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Press Release: First Global Conference on Methamphetamine to Convene in Prague

Press Release Contact: Luciano Colonna

FOR IMMEDIATE RELEASE 2008 Global Conference On Methamphetamine

Wednesday, June 4, 2008 Chair, Executive Program Committee

+00 (1) 801 635 7736 (USA / MTD, HAR; UTC – 6 hours)

[email protected]

FIRST GLOBAL CONFERENCE ON METHAMPHETAMINE TO CONVENE IN PRAGUE, CZECH REPUBLIC, ON SEPTEMBER 15-16, 2008

Experts in Science, Public Health, Government, Drug Policy, Treatment, Prevention, Law Enforcement, and the Private Sector Will Meet to Examine the Intersection between Methamphetamine, Public Health, Law Enforcement, and Civil Society.

PRAGUE, Czech Republic, June 4 ­­­­-- As the use of methamphetamine and other amphetamine-type stimulants proliferates across the globe, there is an emerging consensus among experts that methamphetamine use is a unique and complex problem that presents a significant challenge to existing philosophies and strategies. The First Global Conference on Methamphetamine will provide an arena for the world’s foremost scientists, leaders and professionals working on issues of drug use to come together to discuss a wide variety of topics centering around methamphetamine. The Conference will take place in Prague’s Historic City Hall on September 15 – 16 (Monday & Tuesday), 2008.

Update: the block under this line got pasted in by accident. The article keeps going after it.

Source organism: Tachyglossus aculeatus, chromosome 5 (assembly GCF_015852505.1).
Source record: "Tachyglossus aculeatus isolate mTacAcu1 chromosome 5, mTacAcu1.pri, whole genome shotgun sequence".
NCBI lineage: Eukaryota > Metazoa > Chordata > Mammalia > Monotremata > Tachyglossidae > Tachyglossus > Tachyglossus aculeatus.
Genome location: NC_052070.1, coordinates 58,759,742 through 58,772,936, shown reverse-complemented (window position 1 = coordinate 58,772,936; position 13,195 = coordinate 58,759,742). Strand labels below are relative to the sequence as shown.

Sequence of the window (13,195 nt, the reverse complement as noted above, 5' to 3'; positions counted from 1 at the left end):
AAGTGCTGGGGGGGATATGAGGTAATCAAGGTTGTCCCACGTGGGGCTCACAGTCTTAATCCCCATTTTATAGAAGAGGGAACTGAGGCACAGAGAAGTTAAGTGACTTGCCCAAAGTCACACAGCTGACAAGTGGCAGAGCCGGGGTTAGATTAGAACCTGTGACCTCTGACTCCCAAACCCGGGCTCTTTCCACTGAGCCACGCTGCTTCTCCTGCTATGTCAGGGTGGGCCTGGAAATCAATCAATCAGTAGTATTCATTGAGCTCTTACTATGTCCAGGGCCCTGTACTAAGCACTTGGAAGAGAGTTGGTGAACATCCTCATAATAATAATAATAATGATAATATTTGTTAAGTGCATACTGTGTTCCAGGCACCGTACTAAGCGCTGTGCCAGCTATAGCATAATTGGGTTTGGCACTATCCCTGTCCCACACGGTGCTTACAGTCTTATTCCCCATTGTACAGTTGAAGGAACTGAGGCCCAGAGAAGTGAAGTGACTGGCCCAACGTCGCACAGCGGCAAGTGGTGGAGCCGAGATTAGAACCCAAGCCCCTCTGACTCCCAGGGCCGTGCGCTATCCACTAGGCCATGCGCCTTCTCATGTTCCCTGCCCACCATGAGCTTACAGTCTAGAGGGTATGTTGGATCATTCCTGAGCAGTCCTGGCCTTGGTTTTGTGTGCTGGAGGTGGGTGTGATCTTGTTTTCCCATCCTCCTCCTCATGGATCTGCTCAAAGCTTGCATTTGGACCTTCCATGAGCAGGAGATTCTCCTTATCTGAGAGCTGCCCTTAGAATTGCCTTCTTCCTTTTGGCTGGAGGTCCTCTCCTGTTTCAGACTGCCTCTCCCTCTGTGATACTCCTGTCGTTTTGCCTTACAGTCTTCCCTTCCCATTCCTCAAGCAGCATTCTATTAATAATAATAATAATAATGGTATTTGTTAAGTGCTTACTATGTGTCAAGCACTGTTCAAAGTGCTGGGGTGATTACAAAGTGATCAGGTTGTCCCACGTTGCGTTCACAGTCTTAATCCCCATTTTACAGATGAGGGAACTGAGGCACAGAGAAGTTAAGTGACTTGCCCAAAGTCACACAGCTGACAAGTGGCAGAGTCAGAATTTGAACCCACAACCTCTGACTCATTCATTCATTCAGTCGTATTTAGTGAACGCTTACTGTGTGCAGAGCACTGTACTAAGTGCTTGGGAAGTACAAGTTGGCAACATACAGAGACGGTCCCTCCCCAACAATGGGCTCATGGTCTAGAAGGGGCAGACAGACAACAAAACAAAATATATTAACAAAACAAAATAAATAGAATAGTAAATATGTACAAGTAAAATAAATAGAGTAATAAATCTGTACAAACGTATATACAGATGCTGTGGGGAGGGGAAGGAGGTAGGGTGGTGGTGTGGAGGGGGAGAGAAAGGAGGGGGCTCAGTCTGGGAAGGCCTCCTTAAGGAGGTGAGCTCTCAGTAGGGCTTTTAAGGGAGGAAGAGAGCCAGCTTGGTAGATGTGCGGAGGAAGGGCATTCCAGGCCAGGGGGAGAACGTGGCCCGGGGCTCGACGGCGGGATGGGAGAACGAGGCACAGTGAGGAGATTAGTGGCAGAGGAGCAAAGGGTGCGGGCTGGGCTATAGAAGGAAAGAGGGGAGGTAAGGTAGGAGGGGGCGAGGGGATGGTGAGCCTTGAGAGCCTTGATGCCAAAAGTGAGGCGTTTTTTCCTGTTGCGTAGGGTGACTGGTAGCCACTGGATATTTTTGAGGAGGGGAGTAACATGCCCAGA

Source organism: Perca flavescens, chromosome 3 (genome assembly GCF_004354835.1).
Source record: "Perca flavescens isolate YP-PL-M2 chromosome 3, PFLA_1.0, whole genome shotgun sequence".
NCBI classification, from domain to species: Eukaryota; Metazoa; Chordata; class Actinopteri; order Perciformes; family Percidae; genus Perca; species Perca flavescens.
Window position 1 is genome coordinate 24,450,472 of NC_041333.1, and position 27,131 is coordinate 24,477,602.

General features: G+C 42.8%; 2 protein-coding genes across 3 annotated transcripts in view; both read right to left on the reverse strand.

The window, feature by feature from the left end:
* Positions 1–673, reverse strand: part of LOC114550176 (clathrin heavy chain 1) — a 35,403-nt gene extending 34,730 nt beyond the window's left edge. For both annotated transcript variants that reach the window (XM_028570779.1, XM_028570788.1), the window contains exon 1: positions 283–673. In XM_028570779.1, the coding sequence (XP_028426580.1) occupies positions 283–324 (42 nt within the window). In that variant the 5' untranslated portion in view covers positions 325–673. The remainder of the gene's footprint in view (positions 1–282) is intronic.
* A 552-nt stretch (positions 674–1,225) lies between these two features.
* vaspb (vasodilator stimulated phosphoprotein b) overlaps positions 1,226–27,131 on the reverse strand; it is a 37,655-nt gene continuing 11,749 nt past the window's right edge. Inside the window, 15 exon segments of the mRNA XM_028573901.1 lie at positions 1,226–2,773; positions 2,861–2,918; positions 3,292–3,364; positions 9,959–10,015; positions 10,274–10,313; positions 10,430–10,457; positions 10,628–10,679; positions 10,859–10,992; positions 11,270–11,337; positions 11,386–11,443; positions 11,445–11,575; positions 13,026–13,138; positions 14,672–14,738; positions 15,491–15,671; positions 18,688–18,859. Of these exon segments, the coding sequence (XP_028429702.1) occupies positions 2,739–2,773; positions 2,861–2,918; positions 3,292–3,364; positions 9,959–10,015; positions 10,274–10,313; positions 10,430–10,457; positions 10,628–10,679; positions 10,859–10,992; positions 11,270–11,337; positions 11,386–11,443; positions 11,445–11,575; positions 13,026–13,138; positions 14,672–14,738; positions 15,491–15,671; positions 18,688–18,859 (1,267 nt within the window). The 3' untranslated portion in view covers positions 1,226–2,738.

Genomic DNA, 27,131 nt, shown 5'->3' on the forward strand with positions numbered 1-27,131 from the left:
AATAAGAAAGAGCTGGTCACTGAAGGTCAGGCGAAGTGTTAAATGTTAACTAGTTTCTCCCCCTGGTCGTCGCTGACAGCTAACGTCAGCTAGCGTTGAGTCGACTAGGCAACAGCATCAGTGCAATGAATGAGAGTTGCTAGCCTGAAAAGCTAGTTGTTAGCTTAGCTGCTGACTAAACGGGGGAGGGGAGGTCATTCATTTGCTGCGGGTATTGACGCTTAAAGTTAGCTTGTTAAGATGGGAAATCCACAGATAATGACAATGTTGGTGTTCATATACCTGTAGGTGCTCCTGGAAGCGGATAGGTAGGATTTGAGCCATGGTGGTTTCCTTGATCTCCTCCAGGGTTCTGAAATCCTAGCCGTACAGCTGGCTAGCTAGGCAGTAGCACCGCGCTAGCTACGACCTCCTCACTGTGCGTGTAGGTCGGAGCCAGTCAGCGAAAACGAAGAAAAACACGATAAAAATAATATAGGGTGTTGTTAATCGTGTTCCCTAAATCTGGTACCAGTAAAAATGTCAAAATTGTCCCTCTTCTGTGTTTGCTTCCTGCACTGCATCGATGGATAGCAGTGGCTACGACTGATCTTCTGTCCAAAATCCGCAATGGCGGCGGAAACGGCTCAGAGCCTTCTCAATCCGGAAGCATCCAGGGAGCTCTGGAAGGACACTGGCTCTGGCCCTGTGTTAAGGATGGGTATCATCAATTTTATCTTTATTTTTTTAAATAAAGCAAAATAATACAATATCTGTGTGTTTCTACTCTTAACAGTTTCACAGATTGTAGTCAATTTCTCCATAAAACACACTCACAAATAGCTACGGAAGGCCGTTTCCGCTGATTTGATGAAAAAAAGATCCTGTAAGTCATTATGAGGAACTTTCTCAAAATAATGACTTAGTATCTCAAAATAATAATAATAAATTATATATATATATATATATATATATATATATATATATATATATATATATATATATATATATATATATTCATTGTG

As the first event to gather global experts from a wide diversity of fields, the conference is assured to be an unparalleled event. Confirmed speakers from USA, China, Australia, Thailand, Russia, Canada, Mexico, South Africa, New Zealand, Indonesia, Poland, Iran, Serbia, Ukraine, Czech Republic, Great Britain and the United Nations will address the conference theme of “Science, Strategy and Response.” Representatives from international agencies, civil society, academia, science, law enforcement and others will have the unique opportunity to discuss key issues including: Treatment, HIV, Trafficking, Production, Environmental Impact, Law Enforcement, Policy, Current Research, Regional Updates, and Innovative Global Approaches.

According to estimates by the United Nations Office of Drugs and Crime (UNODC) and the World Health Organization (WHO): More individuals worldwide now use stimulants than opiates and cocaine combined. Methamphetamine is the most widely used illicit drug in the world except for cannabis. Over 26 million individuals used amphetamine-type stimulants in 2006.